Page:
Philip schaff, D. D., LL. D., Professor in the union theological seminary, new york. In connection with a number of patristic scholars of europe and america

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1313 In the first volume, first part, of Migne’s edition, col. 277–532.

1414 Migne, 111.693 sqq.

1515 Decline and Fall, ch. xxiv.

1616 Montfaucon goes with tedious minuteness into the chronology of these sermons. The twentieth was delivered ten days before Easter, the twenty-first on Easter, after the retorn of Flavian from Rome with the Emperor’s pardon. The first sermon was preached shortly before the sedition and has nothing to do with it, but is alluded to in the second. It is a temperance sermon, based on Paul’s advice to Timothy, 1Tim. v.23, where he emphasizes the word “little” and the “often infirmities.”

1717 Neander (vol. I.) gives large extracts from these ascetic treatise, with many judicious and discriminating observations.

1818 Socrates (VI. 5) says that some justified this habit by his delicate stomach and weak digestion, others attributed it to his rigid abstinence. His enemies construed it as pride, and based upon it a serious accusation.

1919 Schaff, Church History, III. 698 sqq. 1.

2020 According to the report of Socrates, VI. 18, and Sozomenus, VIII. 20. A homily which begins with this exordium: pavlin JHrwdiva" maivnetai , pavlin taravsoetai , pavlin ojrcei`tai ,pavlin e,pi; mivnaki th;n keqalh`n tou` jIwavnnou xhtei` labei`n (comp. Mark vi. 25), is unworthy of his pen and rejected as spurions by Tillemont, Savile and Moutfaucon. But it is quite probable that Chrysostom made some allusion to Eudoxia which might be construed by his enemies in that way. See Neander, II. 177 sq.

2121 See Tom. iii. of the Bened. ed. (in Migne, III. 529 sqq.)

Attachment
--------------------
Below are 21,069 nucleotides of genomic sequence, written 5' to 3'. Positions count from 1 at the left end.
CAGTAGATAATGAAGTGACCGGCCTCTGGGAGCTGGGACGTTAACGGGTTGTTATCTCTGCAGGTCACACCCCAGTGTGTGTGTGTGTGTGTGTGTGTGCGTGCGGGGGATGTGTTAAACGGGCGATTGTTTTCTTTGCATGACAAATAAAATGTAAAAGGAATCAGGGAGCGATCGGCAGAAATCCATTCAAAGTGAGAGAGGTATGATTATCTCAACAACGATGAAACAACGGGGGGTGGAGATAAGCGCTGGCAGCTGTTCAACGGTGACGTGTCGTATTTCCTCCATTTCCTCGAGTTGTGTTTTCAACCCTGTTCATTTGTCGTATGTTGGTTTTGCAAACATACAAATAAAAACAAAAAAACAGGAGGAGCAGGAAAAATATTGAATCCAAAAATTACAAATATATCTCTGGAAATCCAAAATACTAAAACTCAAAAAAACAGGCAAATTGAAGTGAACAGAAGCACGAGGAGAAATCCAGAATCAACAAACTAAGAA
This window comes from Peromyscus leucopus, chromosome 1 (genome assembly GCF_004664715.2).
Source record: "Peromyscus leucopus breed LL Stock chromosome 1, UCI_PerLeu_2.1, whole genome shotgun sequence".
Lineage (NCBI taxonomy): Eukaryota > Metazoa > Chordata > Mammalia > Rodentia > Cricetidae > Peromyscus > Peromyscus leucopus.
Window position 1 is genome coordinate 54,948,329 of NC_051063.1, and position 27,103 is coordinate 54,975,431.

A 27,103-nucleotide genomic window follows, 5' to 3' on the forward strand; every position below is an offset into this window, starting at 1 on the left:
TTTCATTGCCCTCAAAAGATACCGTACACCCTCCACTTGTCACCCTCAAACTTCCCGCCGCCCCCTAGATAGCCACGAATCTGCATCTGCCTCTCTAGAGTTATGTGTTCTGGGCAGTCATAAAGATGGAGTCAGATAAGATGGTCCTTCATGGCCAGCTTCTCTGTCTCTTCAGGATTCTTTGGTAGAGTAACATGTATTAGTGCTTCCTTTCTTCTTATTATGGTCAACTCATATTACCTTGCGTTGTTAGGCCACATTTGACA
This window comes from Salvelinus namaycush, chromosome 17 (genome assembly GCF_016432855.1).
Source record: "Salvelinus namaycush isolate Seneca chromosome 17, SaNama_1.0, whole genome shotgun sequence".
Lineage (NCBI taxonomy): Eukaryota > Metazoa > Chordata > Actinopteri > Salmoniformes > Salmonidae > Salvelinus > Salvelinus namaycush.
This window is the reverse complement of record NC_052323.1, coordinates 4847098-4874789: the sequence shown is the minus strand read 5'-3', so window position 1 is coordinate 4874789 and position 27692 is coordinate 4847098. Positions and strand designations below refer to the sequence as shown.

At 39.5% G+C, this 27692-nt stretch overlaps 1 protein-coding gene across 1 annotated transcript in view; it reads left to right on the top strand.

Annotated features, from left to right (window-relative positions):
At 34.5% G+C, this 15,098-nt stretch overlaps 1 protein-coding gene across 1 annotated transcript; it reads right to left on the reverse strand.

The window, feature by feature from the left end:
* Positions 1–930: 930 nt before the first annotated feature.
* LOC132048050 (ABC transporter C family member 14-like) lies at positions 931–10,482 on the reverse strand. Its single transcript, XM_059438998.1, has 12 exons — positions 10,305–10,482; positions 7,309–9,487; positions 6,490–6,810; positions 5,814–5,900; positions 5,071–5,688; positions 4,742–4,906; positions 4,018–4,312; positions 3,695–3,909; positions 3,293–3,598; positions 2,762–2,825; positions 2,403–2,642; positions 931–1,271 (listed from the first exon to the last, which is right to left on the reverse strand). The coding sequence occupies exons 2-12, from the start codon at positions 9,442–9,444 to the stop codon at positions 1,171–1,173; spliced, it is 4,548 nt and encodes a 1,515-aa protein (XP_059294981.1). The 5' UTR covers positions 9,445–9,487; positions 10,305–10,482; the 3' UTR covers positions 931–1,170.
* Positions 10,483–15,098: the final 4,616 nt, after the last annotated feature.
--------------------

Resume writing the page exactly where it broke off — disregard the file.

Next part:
2222 Comp. on Olympias the M*moirs of Tillemont, XI. 416–440; Stephens, l.c., 280, 367–373; and Venables in Smith & Wace,IV. 73–75. The letters to Olympias and Innocent are also published in Lomler’s selection (pp. 165–252).

2323 Docxa tw\ qew\ pavntwn e{neken.

2424 See the frontispiece in the edition of Fronto Duc’us, and in the monograph of Stephens.

2525 Luther’s intense aversion to monkery, although he himself passed through its discipline, must be taken into account in his unfavorable judgments of Chrysostom, Jerome and other Fathers except St. Augustin, whom he esteemed very highly. Of Chrysostom be must have read very little, or he could not have called him a “rhetorician full of words and empty of matter.” He spoke well, however, of Theodoret’s commentaries on the Pauline Epistles, which is an indirect testimony in favor of Chrysostom’s exegesis. See Schaff, Church Hist. vol. VI. 536.

2626 ojxugravfoi, Socrates, VI. 5. The term occurs also in the Septuagint (Ps. xlv. 2) and tn Philo. The Byzantine writers use the verb ojxugravfevw , to write fast, and the noun ojxugravfiva, the art of writing fast.

2727 The liturgical references in Chrysostom’s works are carefully collected by Bingham, in Bk. XV. of his Antiquities. Comp. Stephens, P.419 sqq.

2828 Allegorical interpretation makes the writer say something else than what he meant, a{llo me;n a,goreuvei, a[llo de voe`i.

2929 On the school of Antioch, see Schaff, Church Hist. II. 816–818 ; III.612, 707, 937; Neander, Chrysost. I.35 sqq.; Forster, Chrysostomus in seinem Verh„ltniss zur Antioch. Schule (1869); Reuss, Geschichte des N. T., 6th ed. (1887), secs. 320,518,521; Farrar, History opf Interpretation (1886), pp.210 sqq. Reuss pays this tribute to Chrysostom (p.593): “The Christian people of ancient times never enjoyed richer instruction out of the Bible than from the golden mouth of a genuine and thoroughly equipped biblical preacher.” Farrar calls Chrysostom “the ablest of Christian homilists and one of the best Christian men,” and “the bright consummate flower of the school ol Antioch.”

11 [That is events which occurred at Antioch during St. Chrysostom’s sojourn in that city —ED.]

22 [And the Goths who were threatening the Danubian frontier.—Ed.]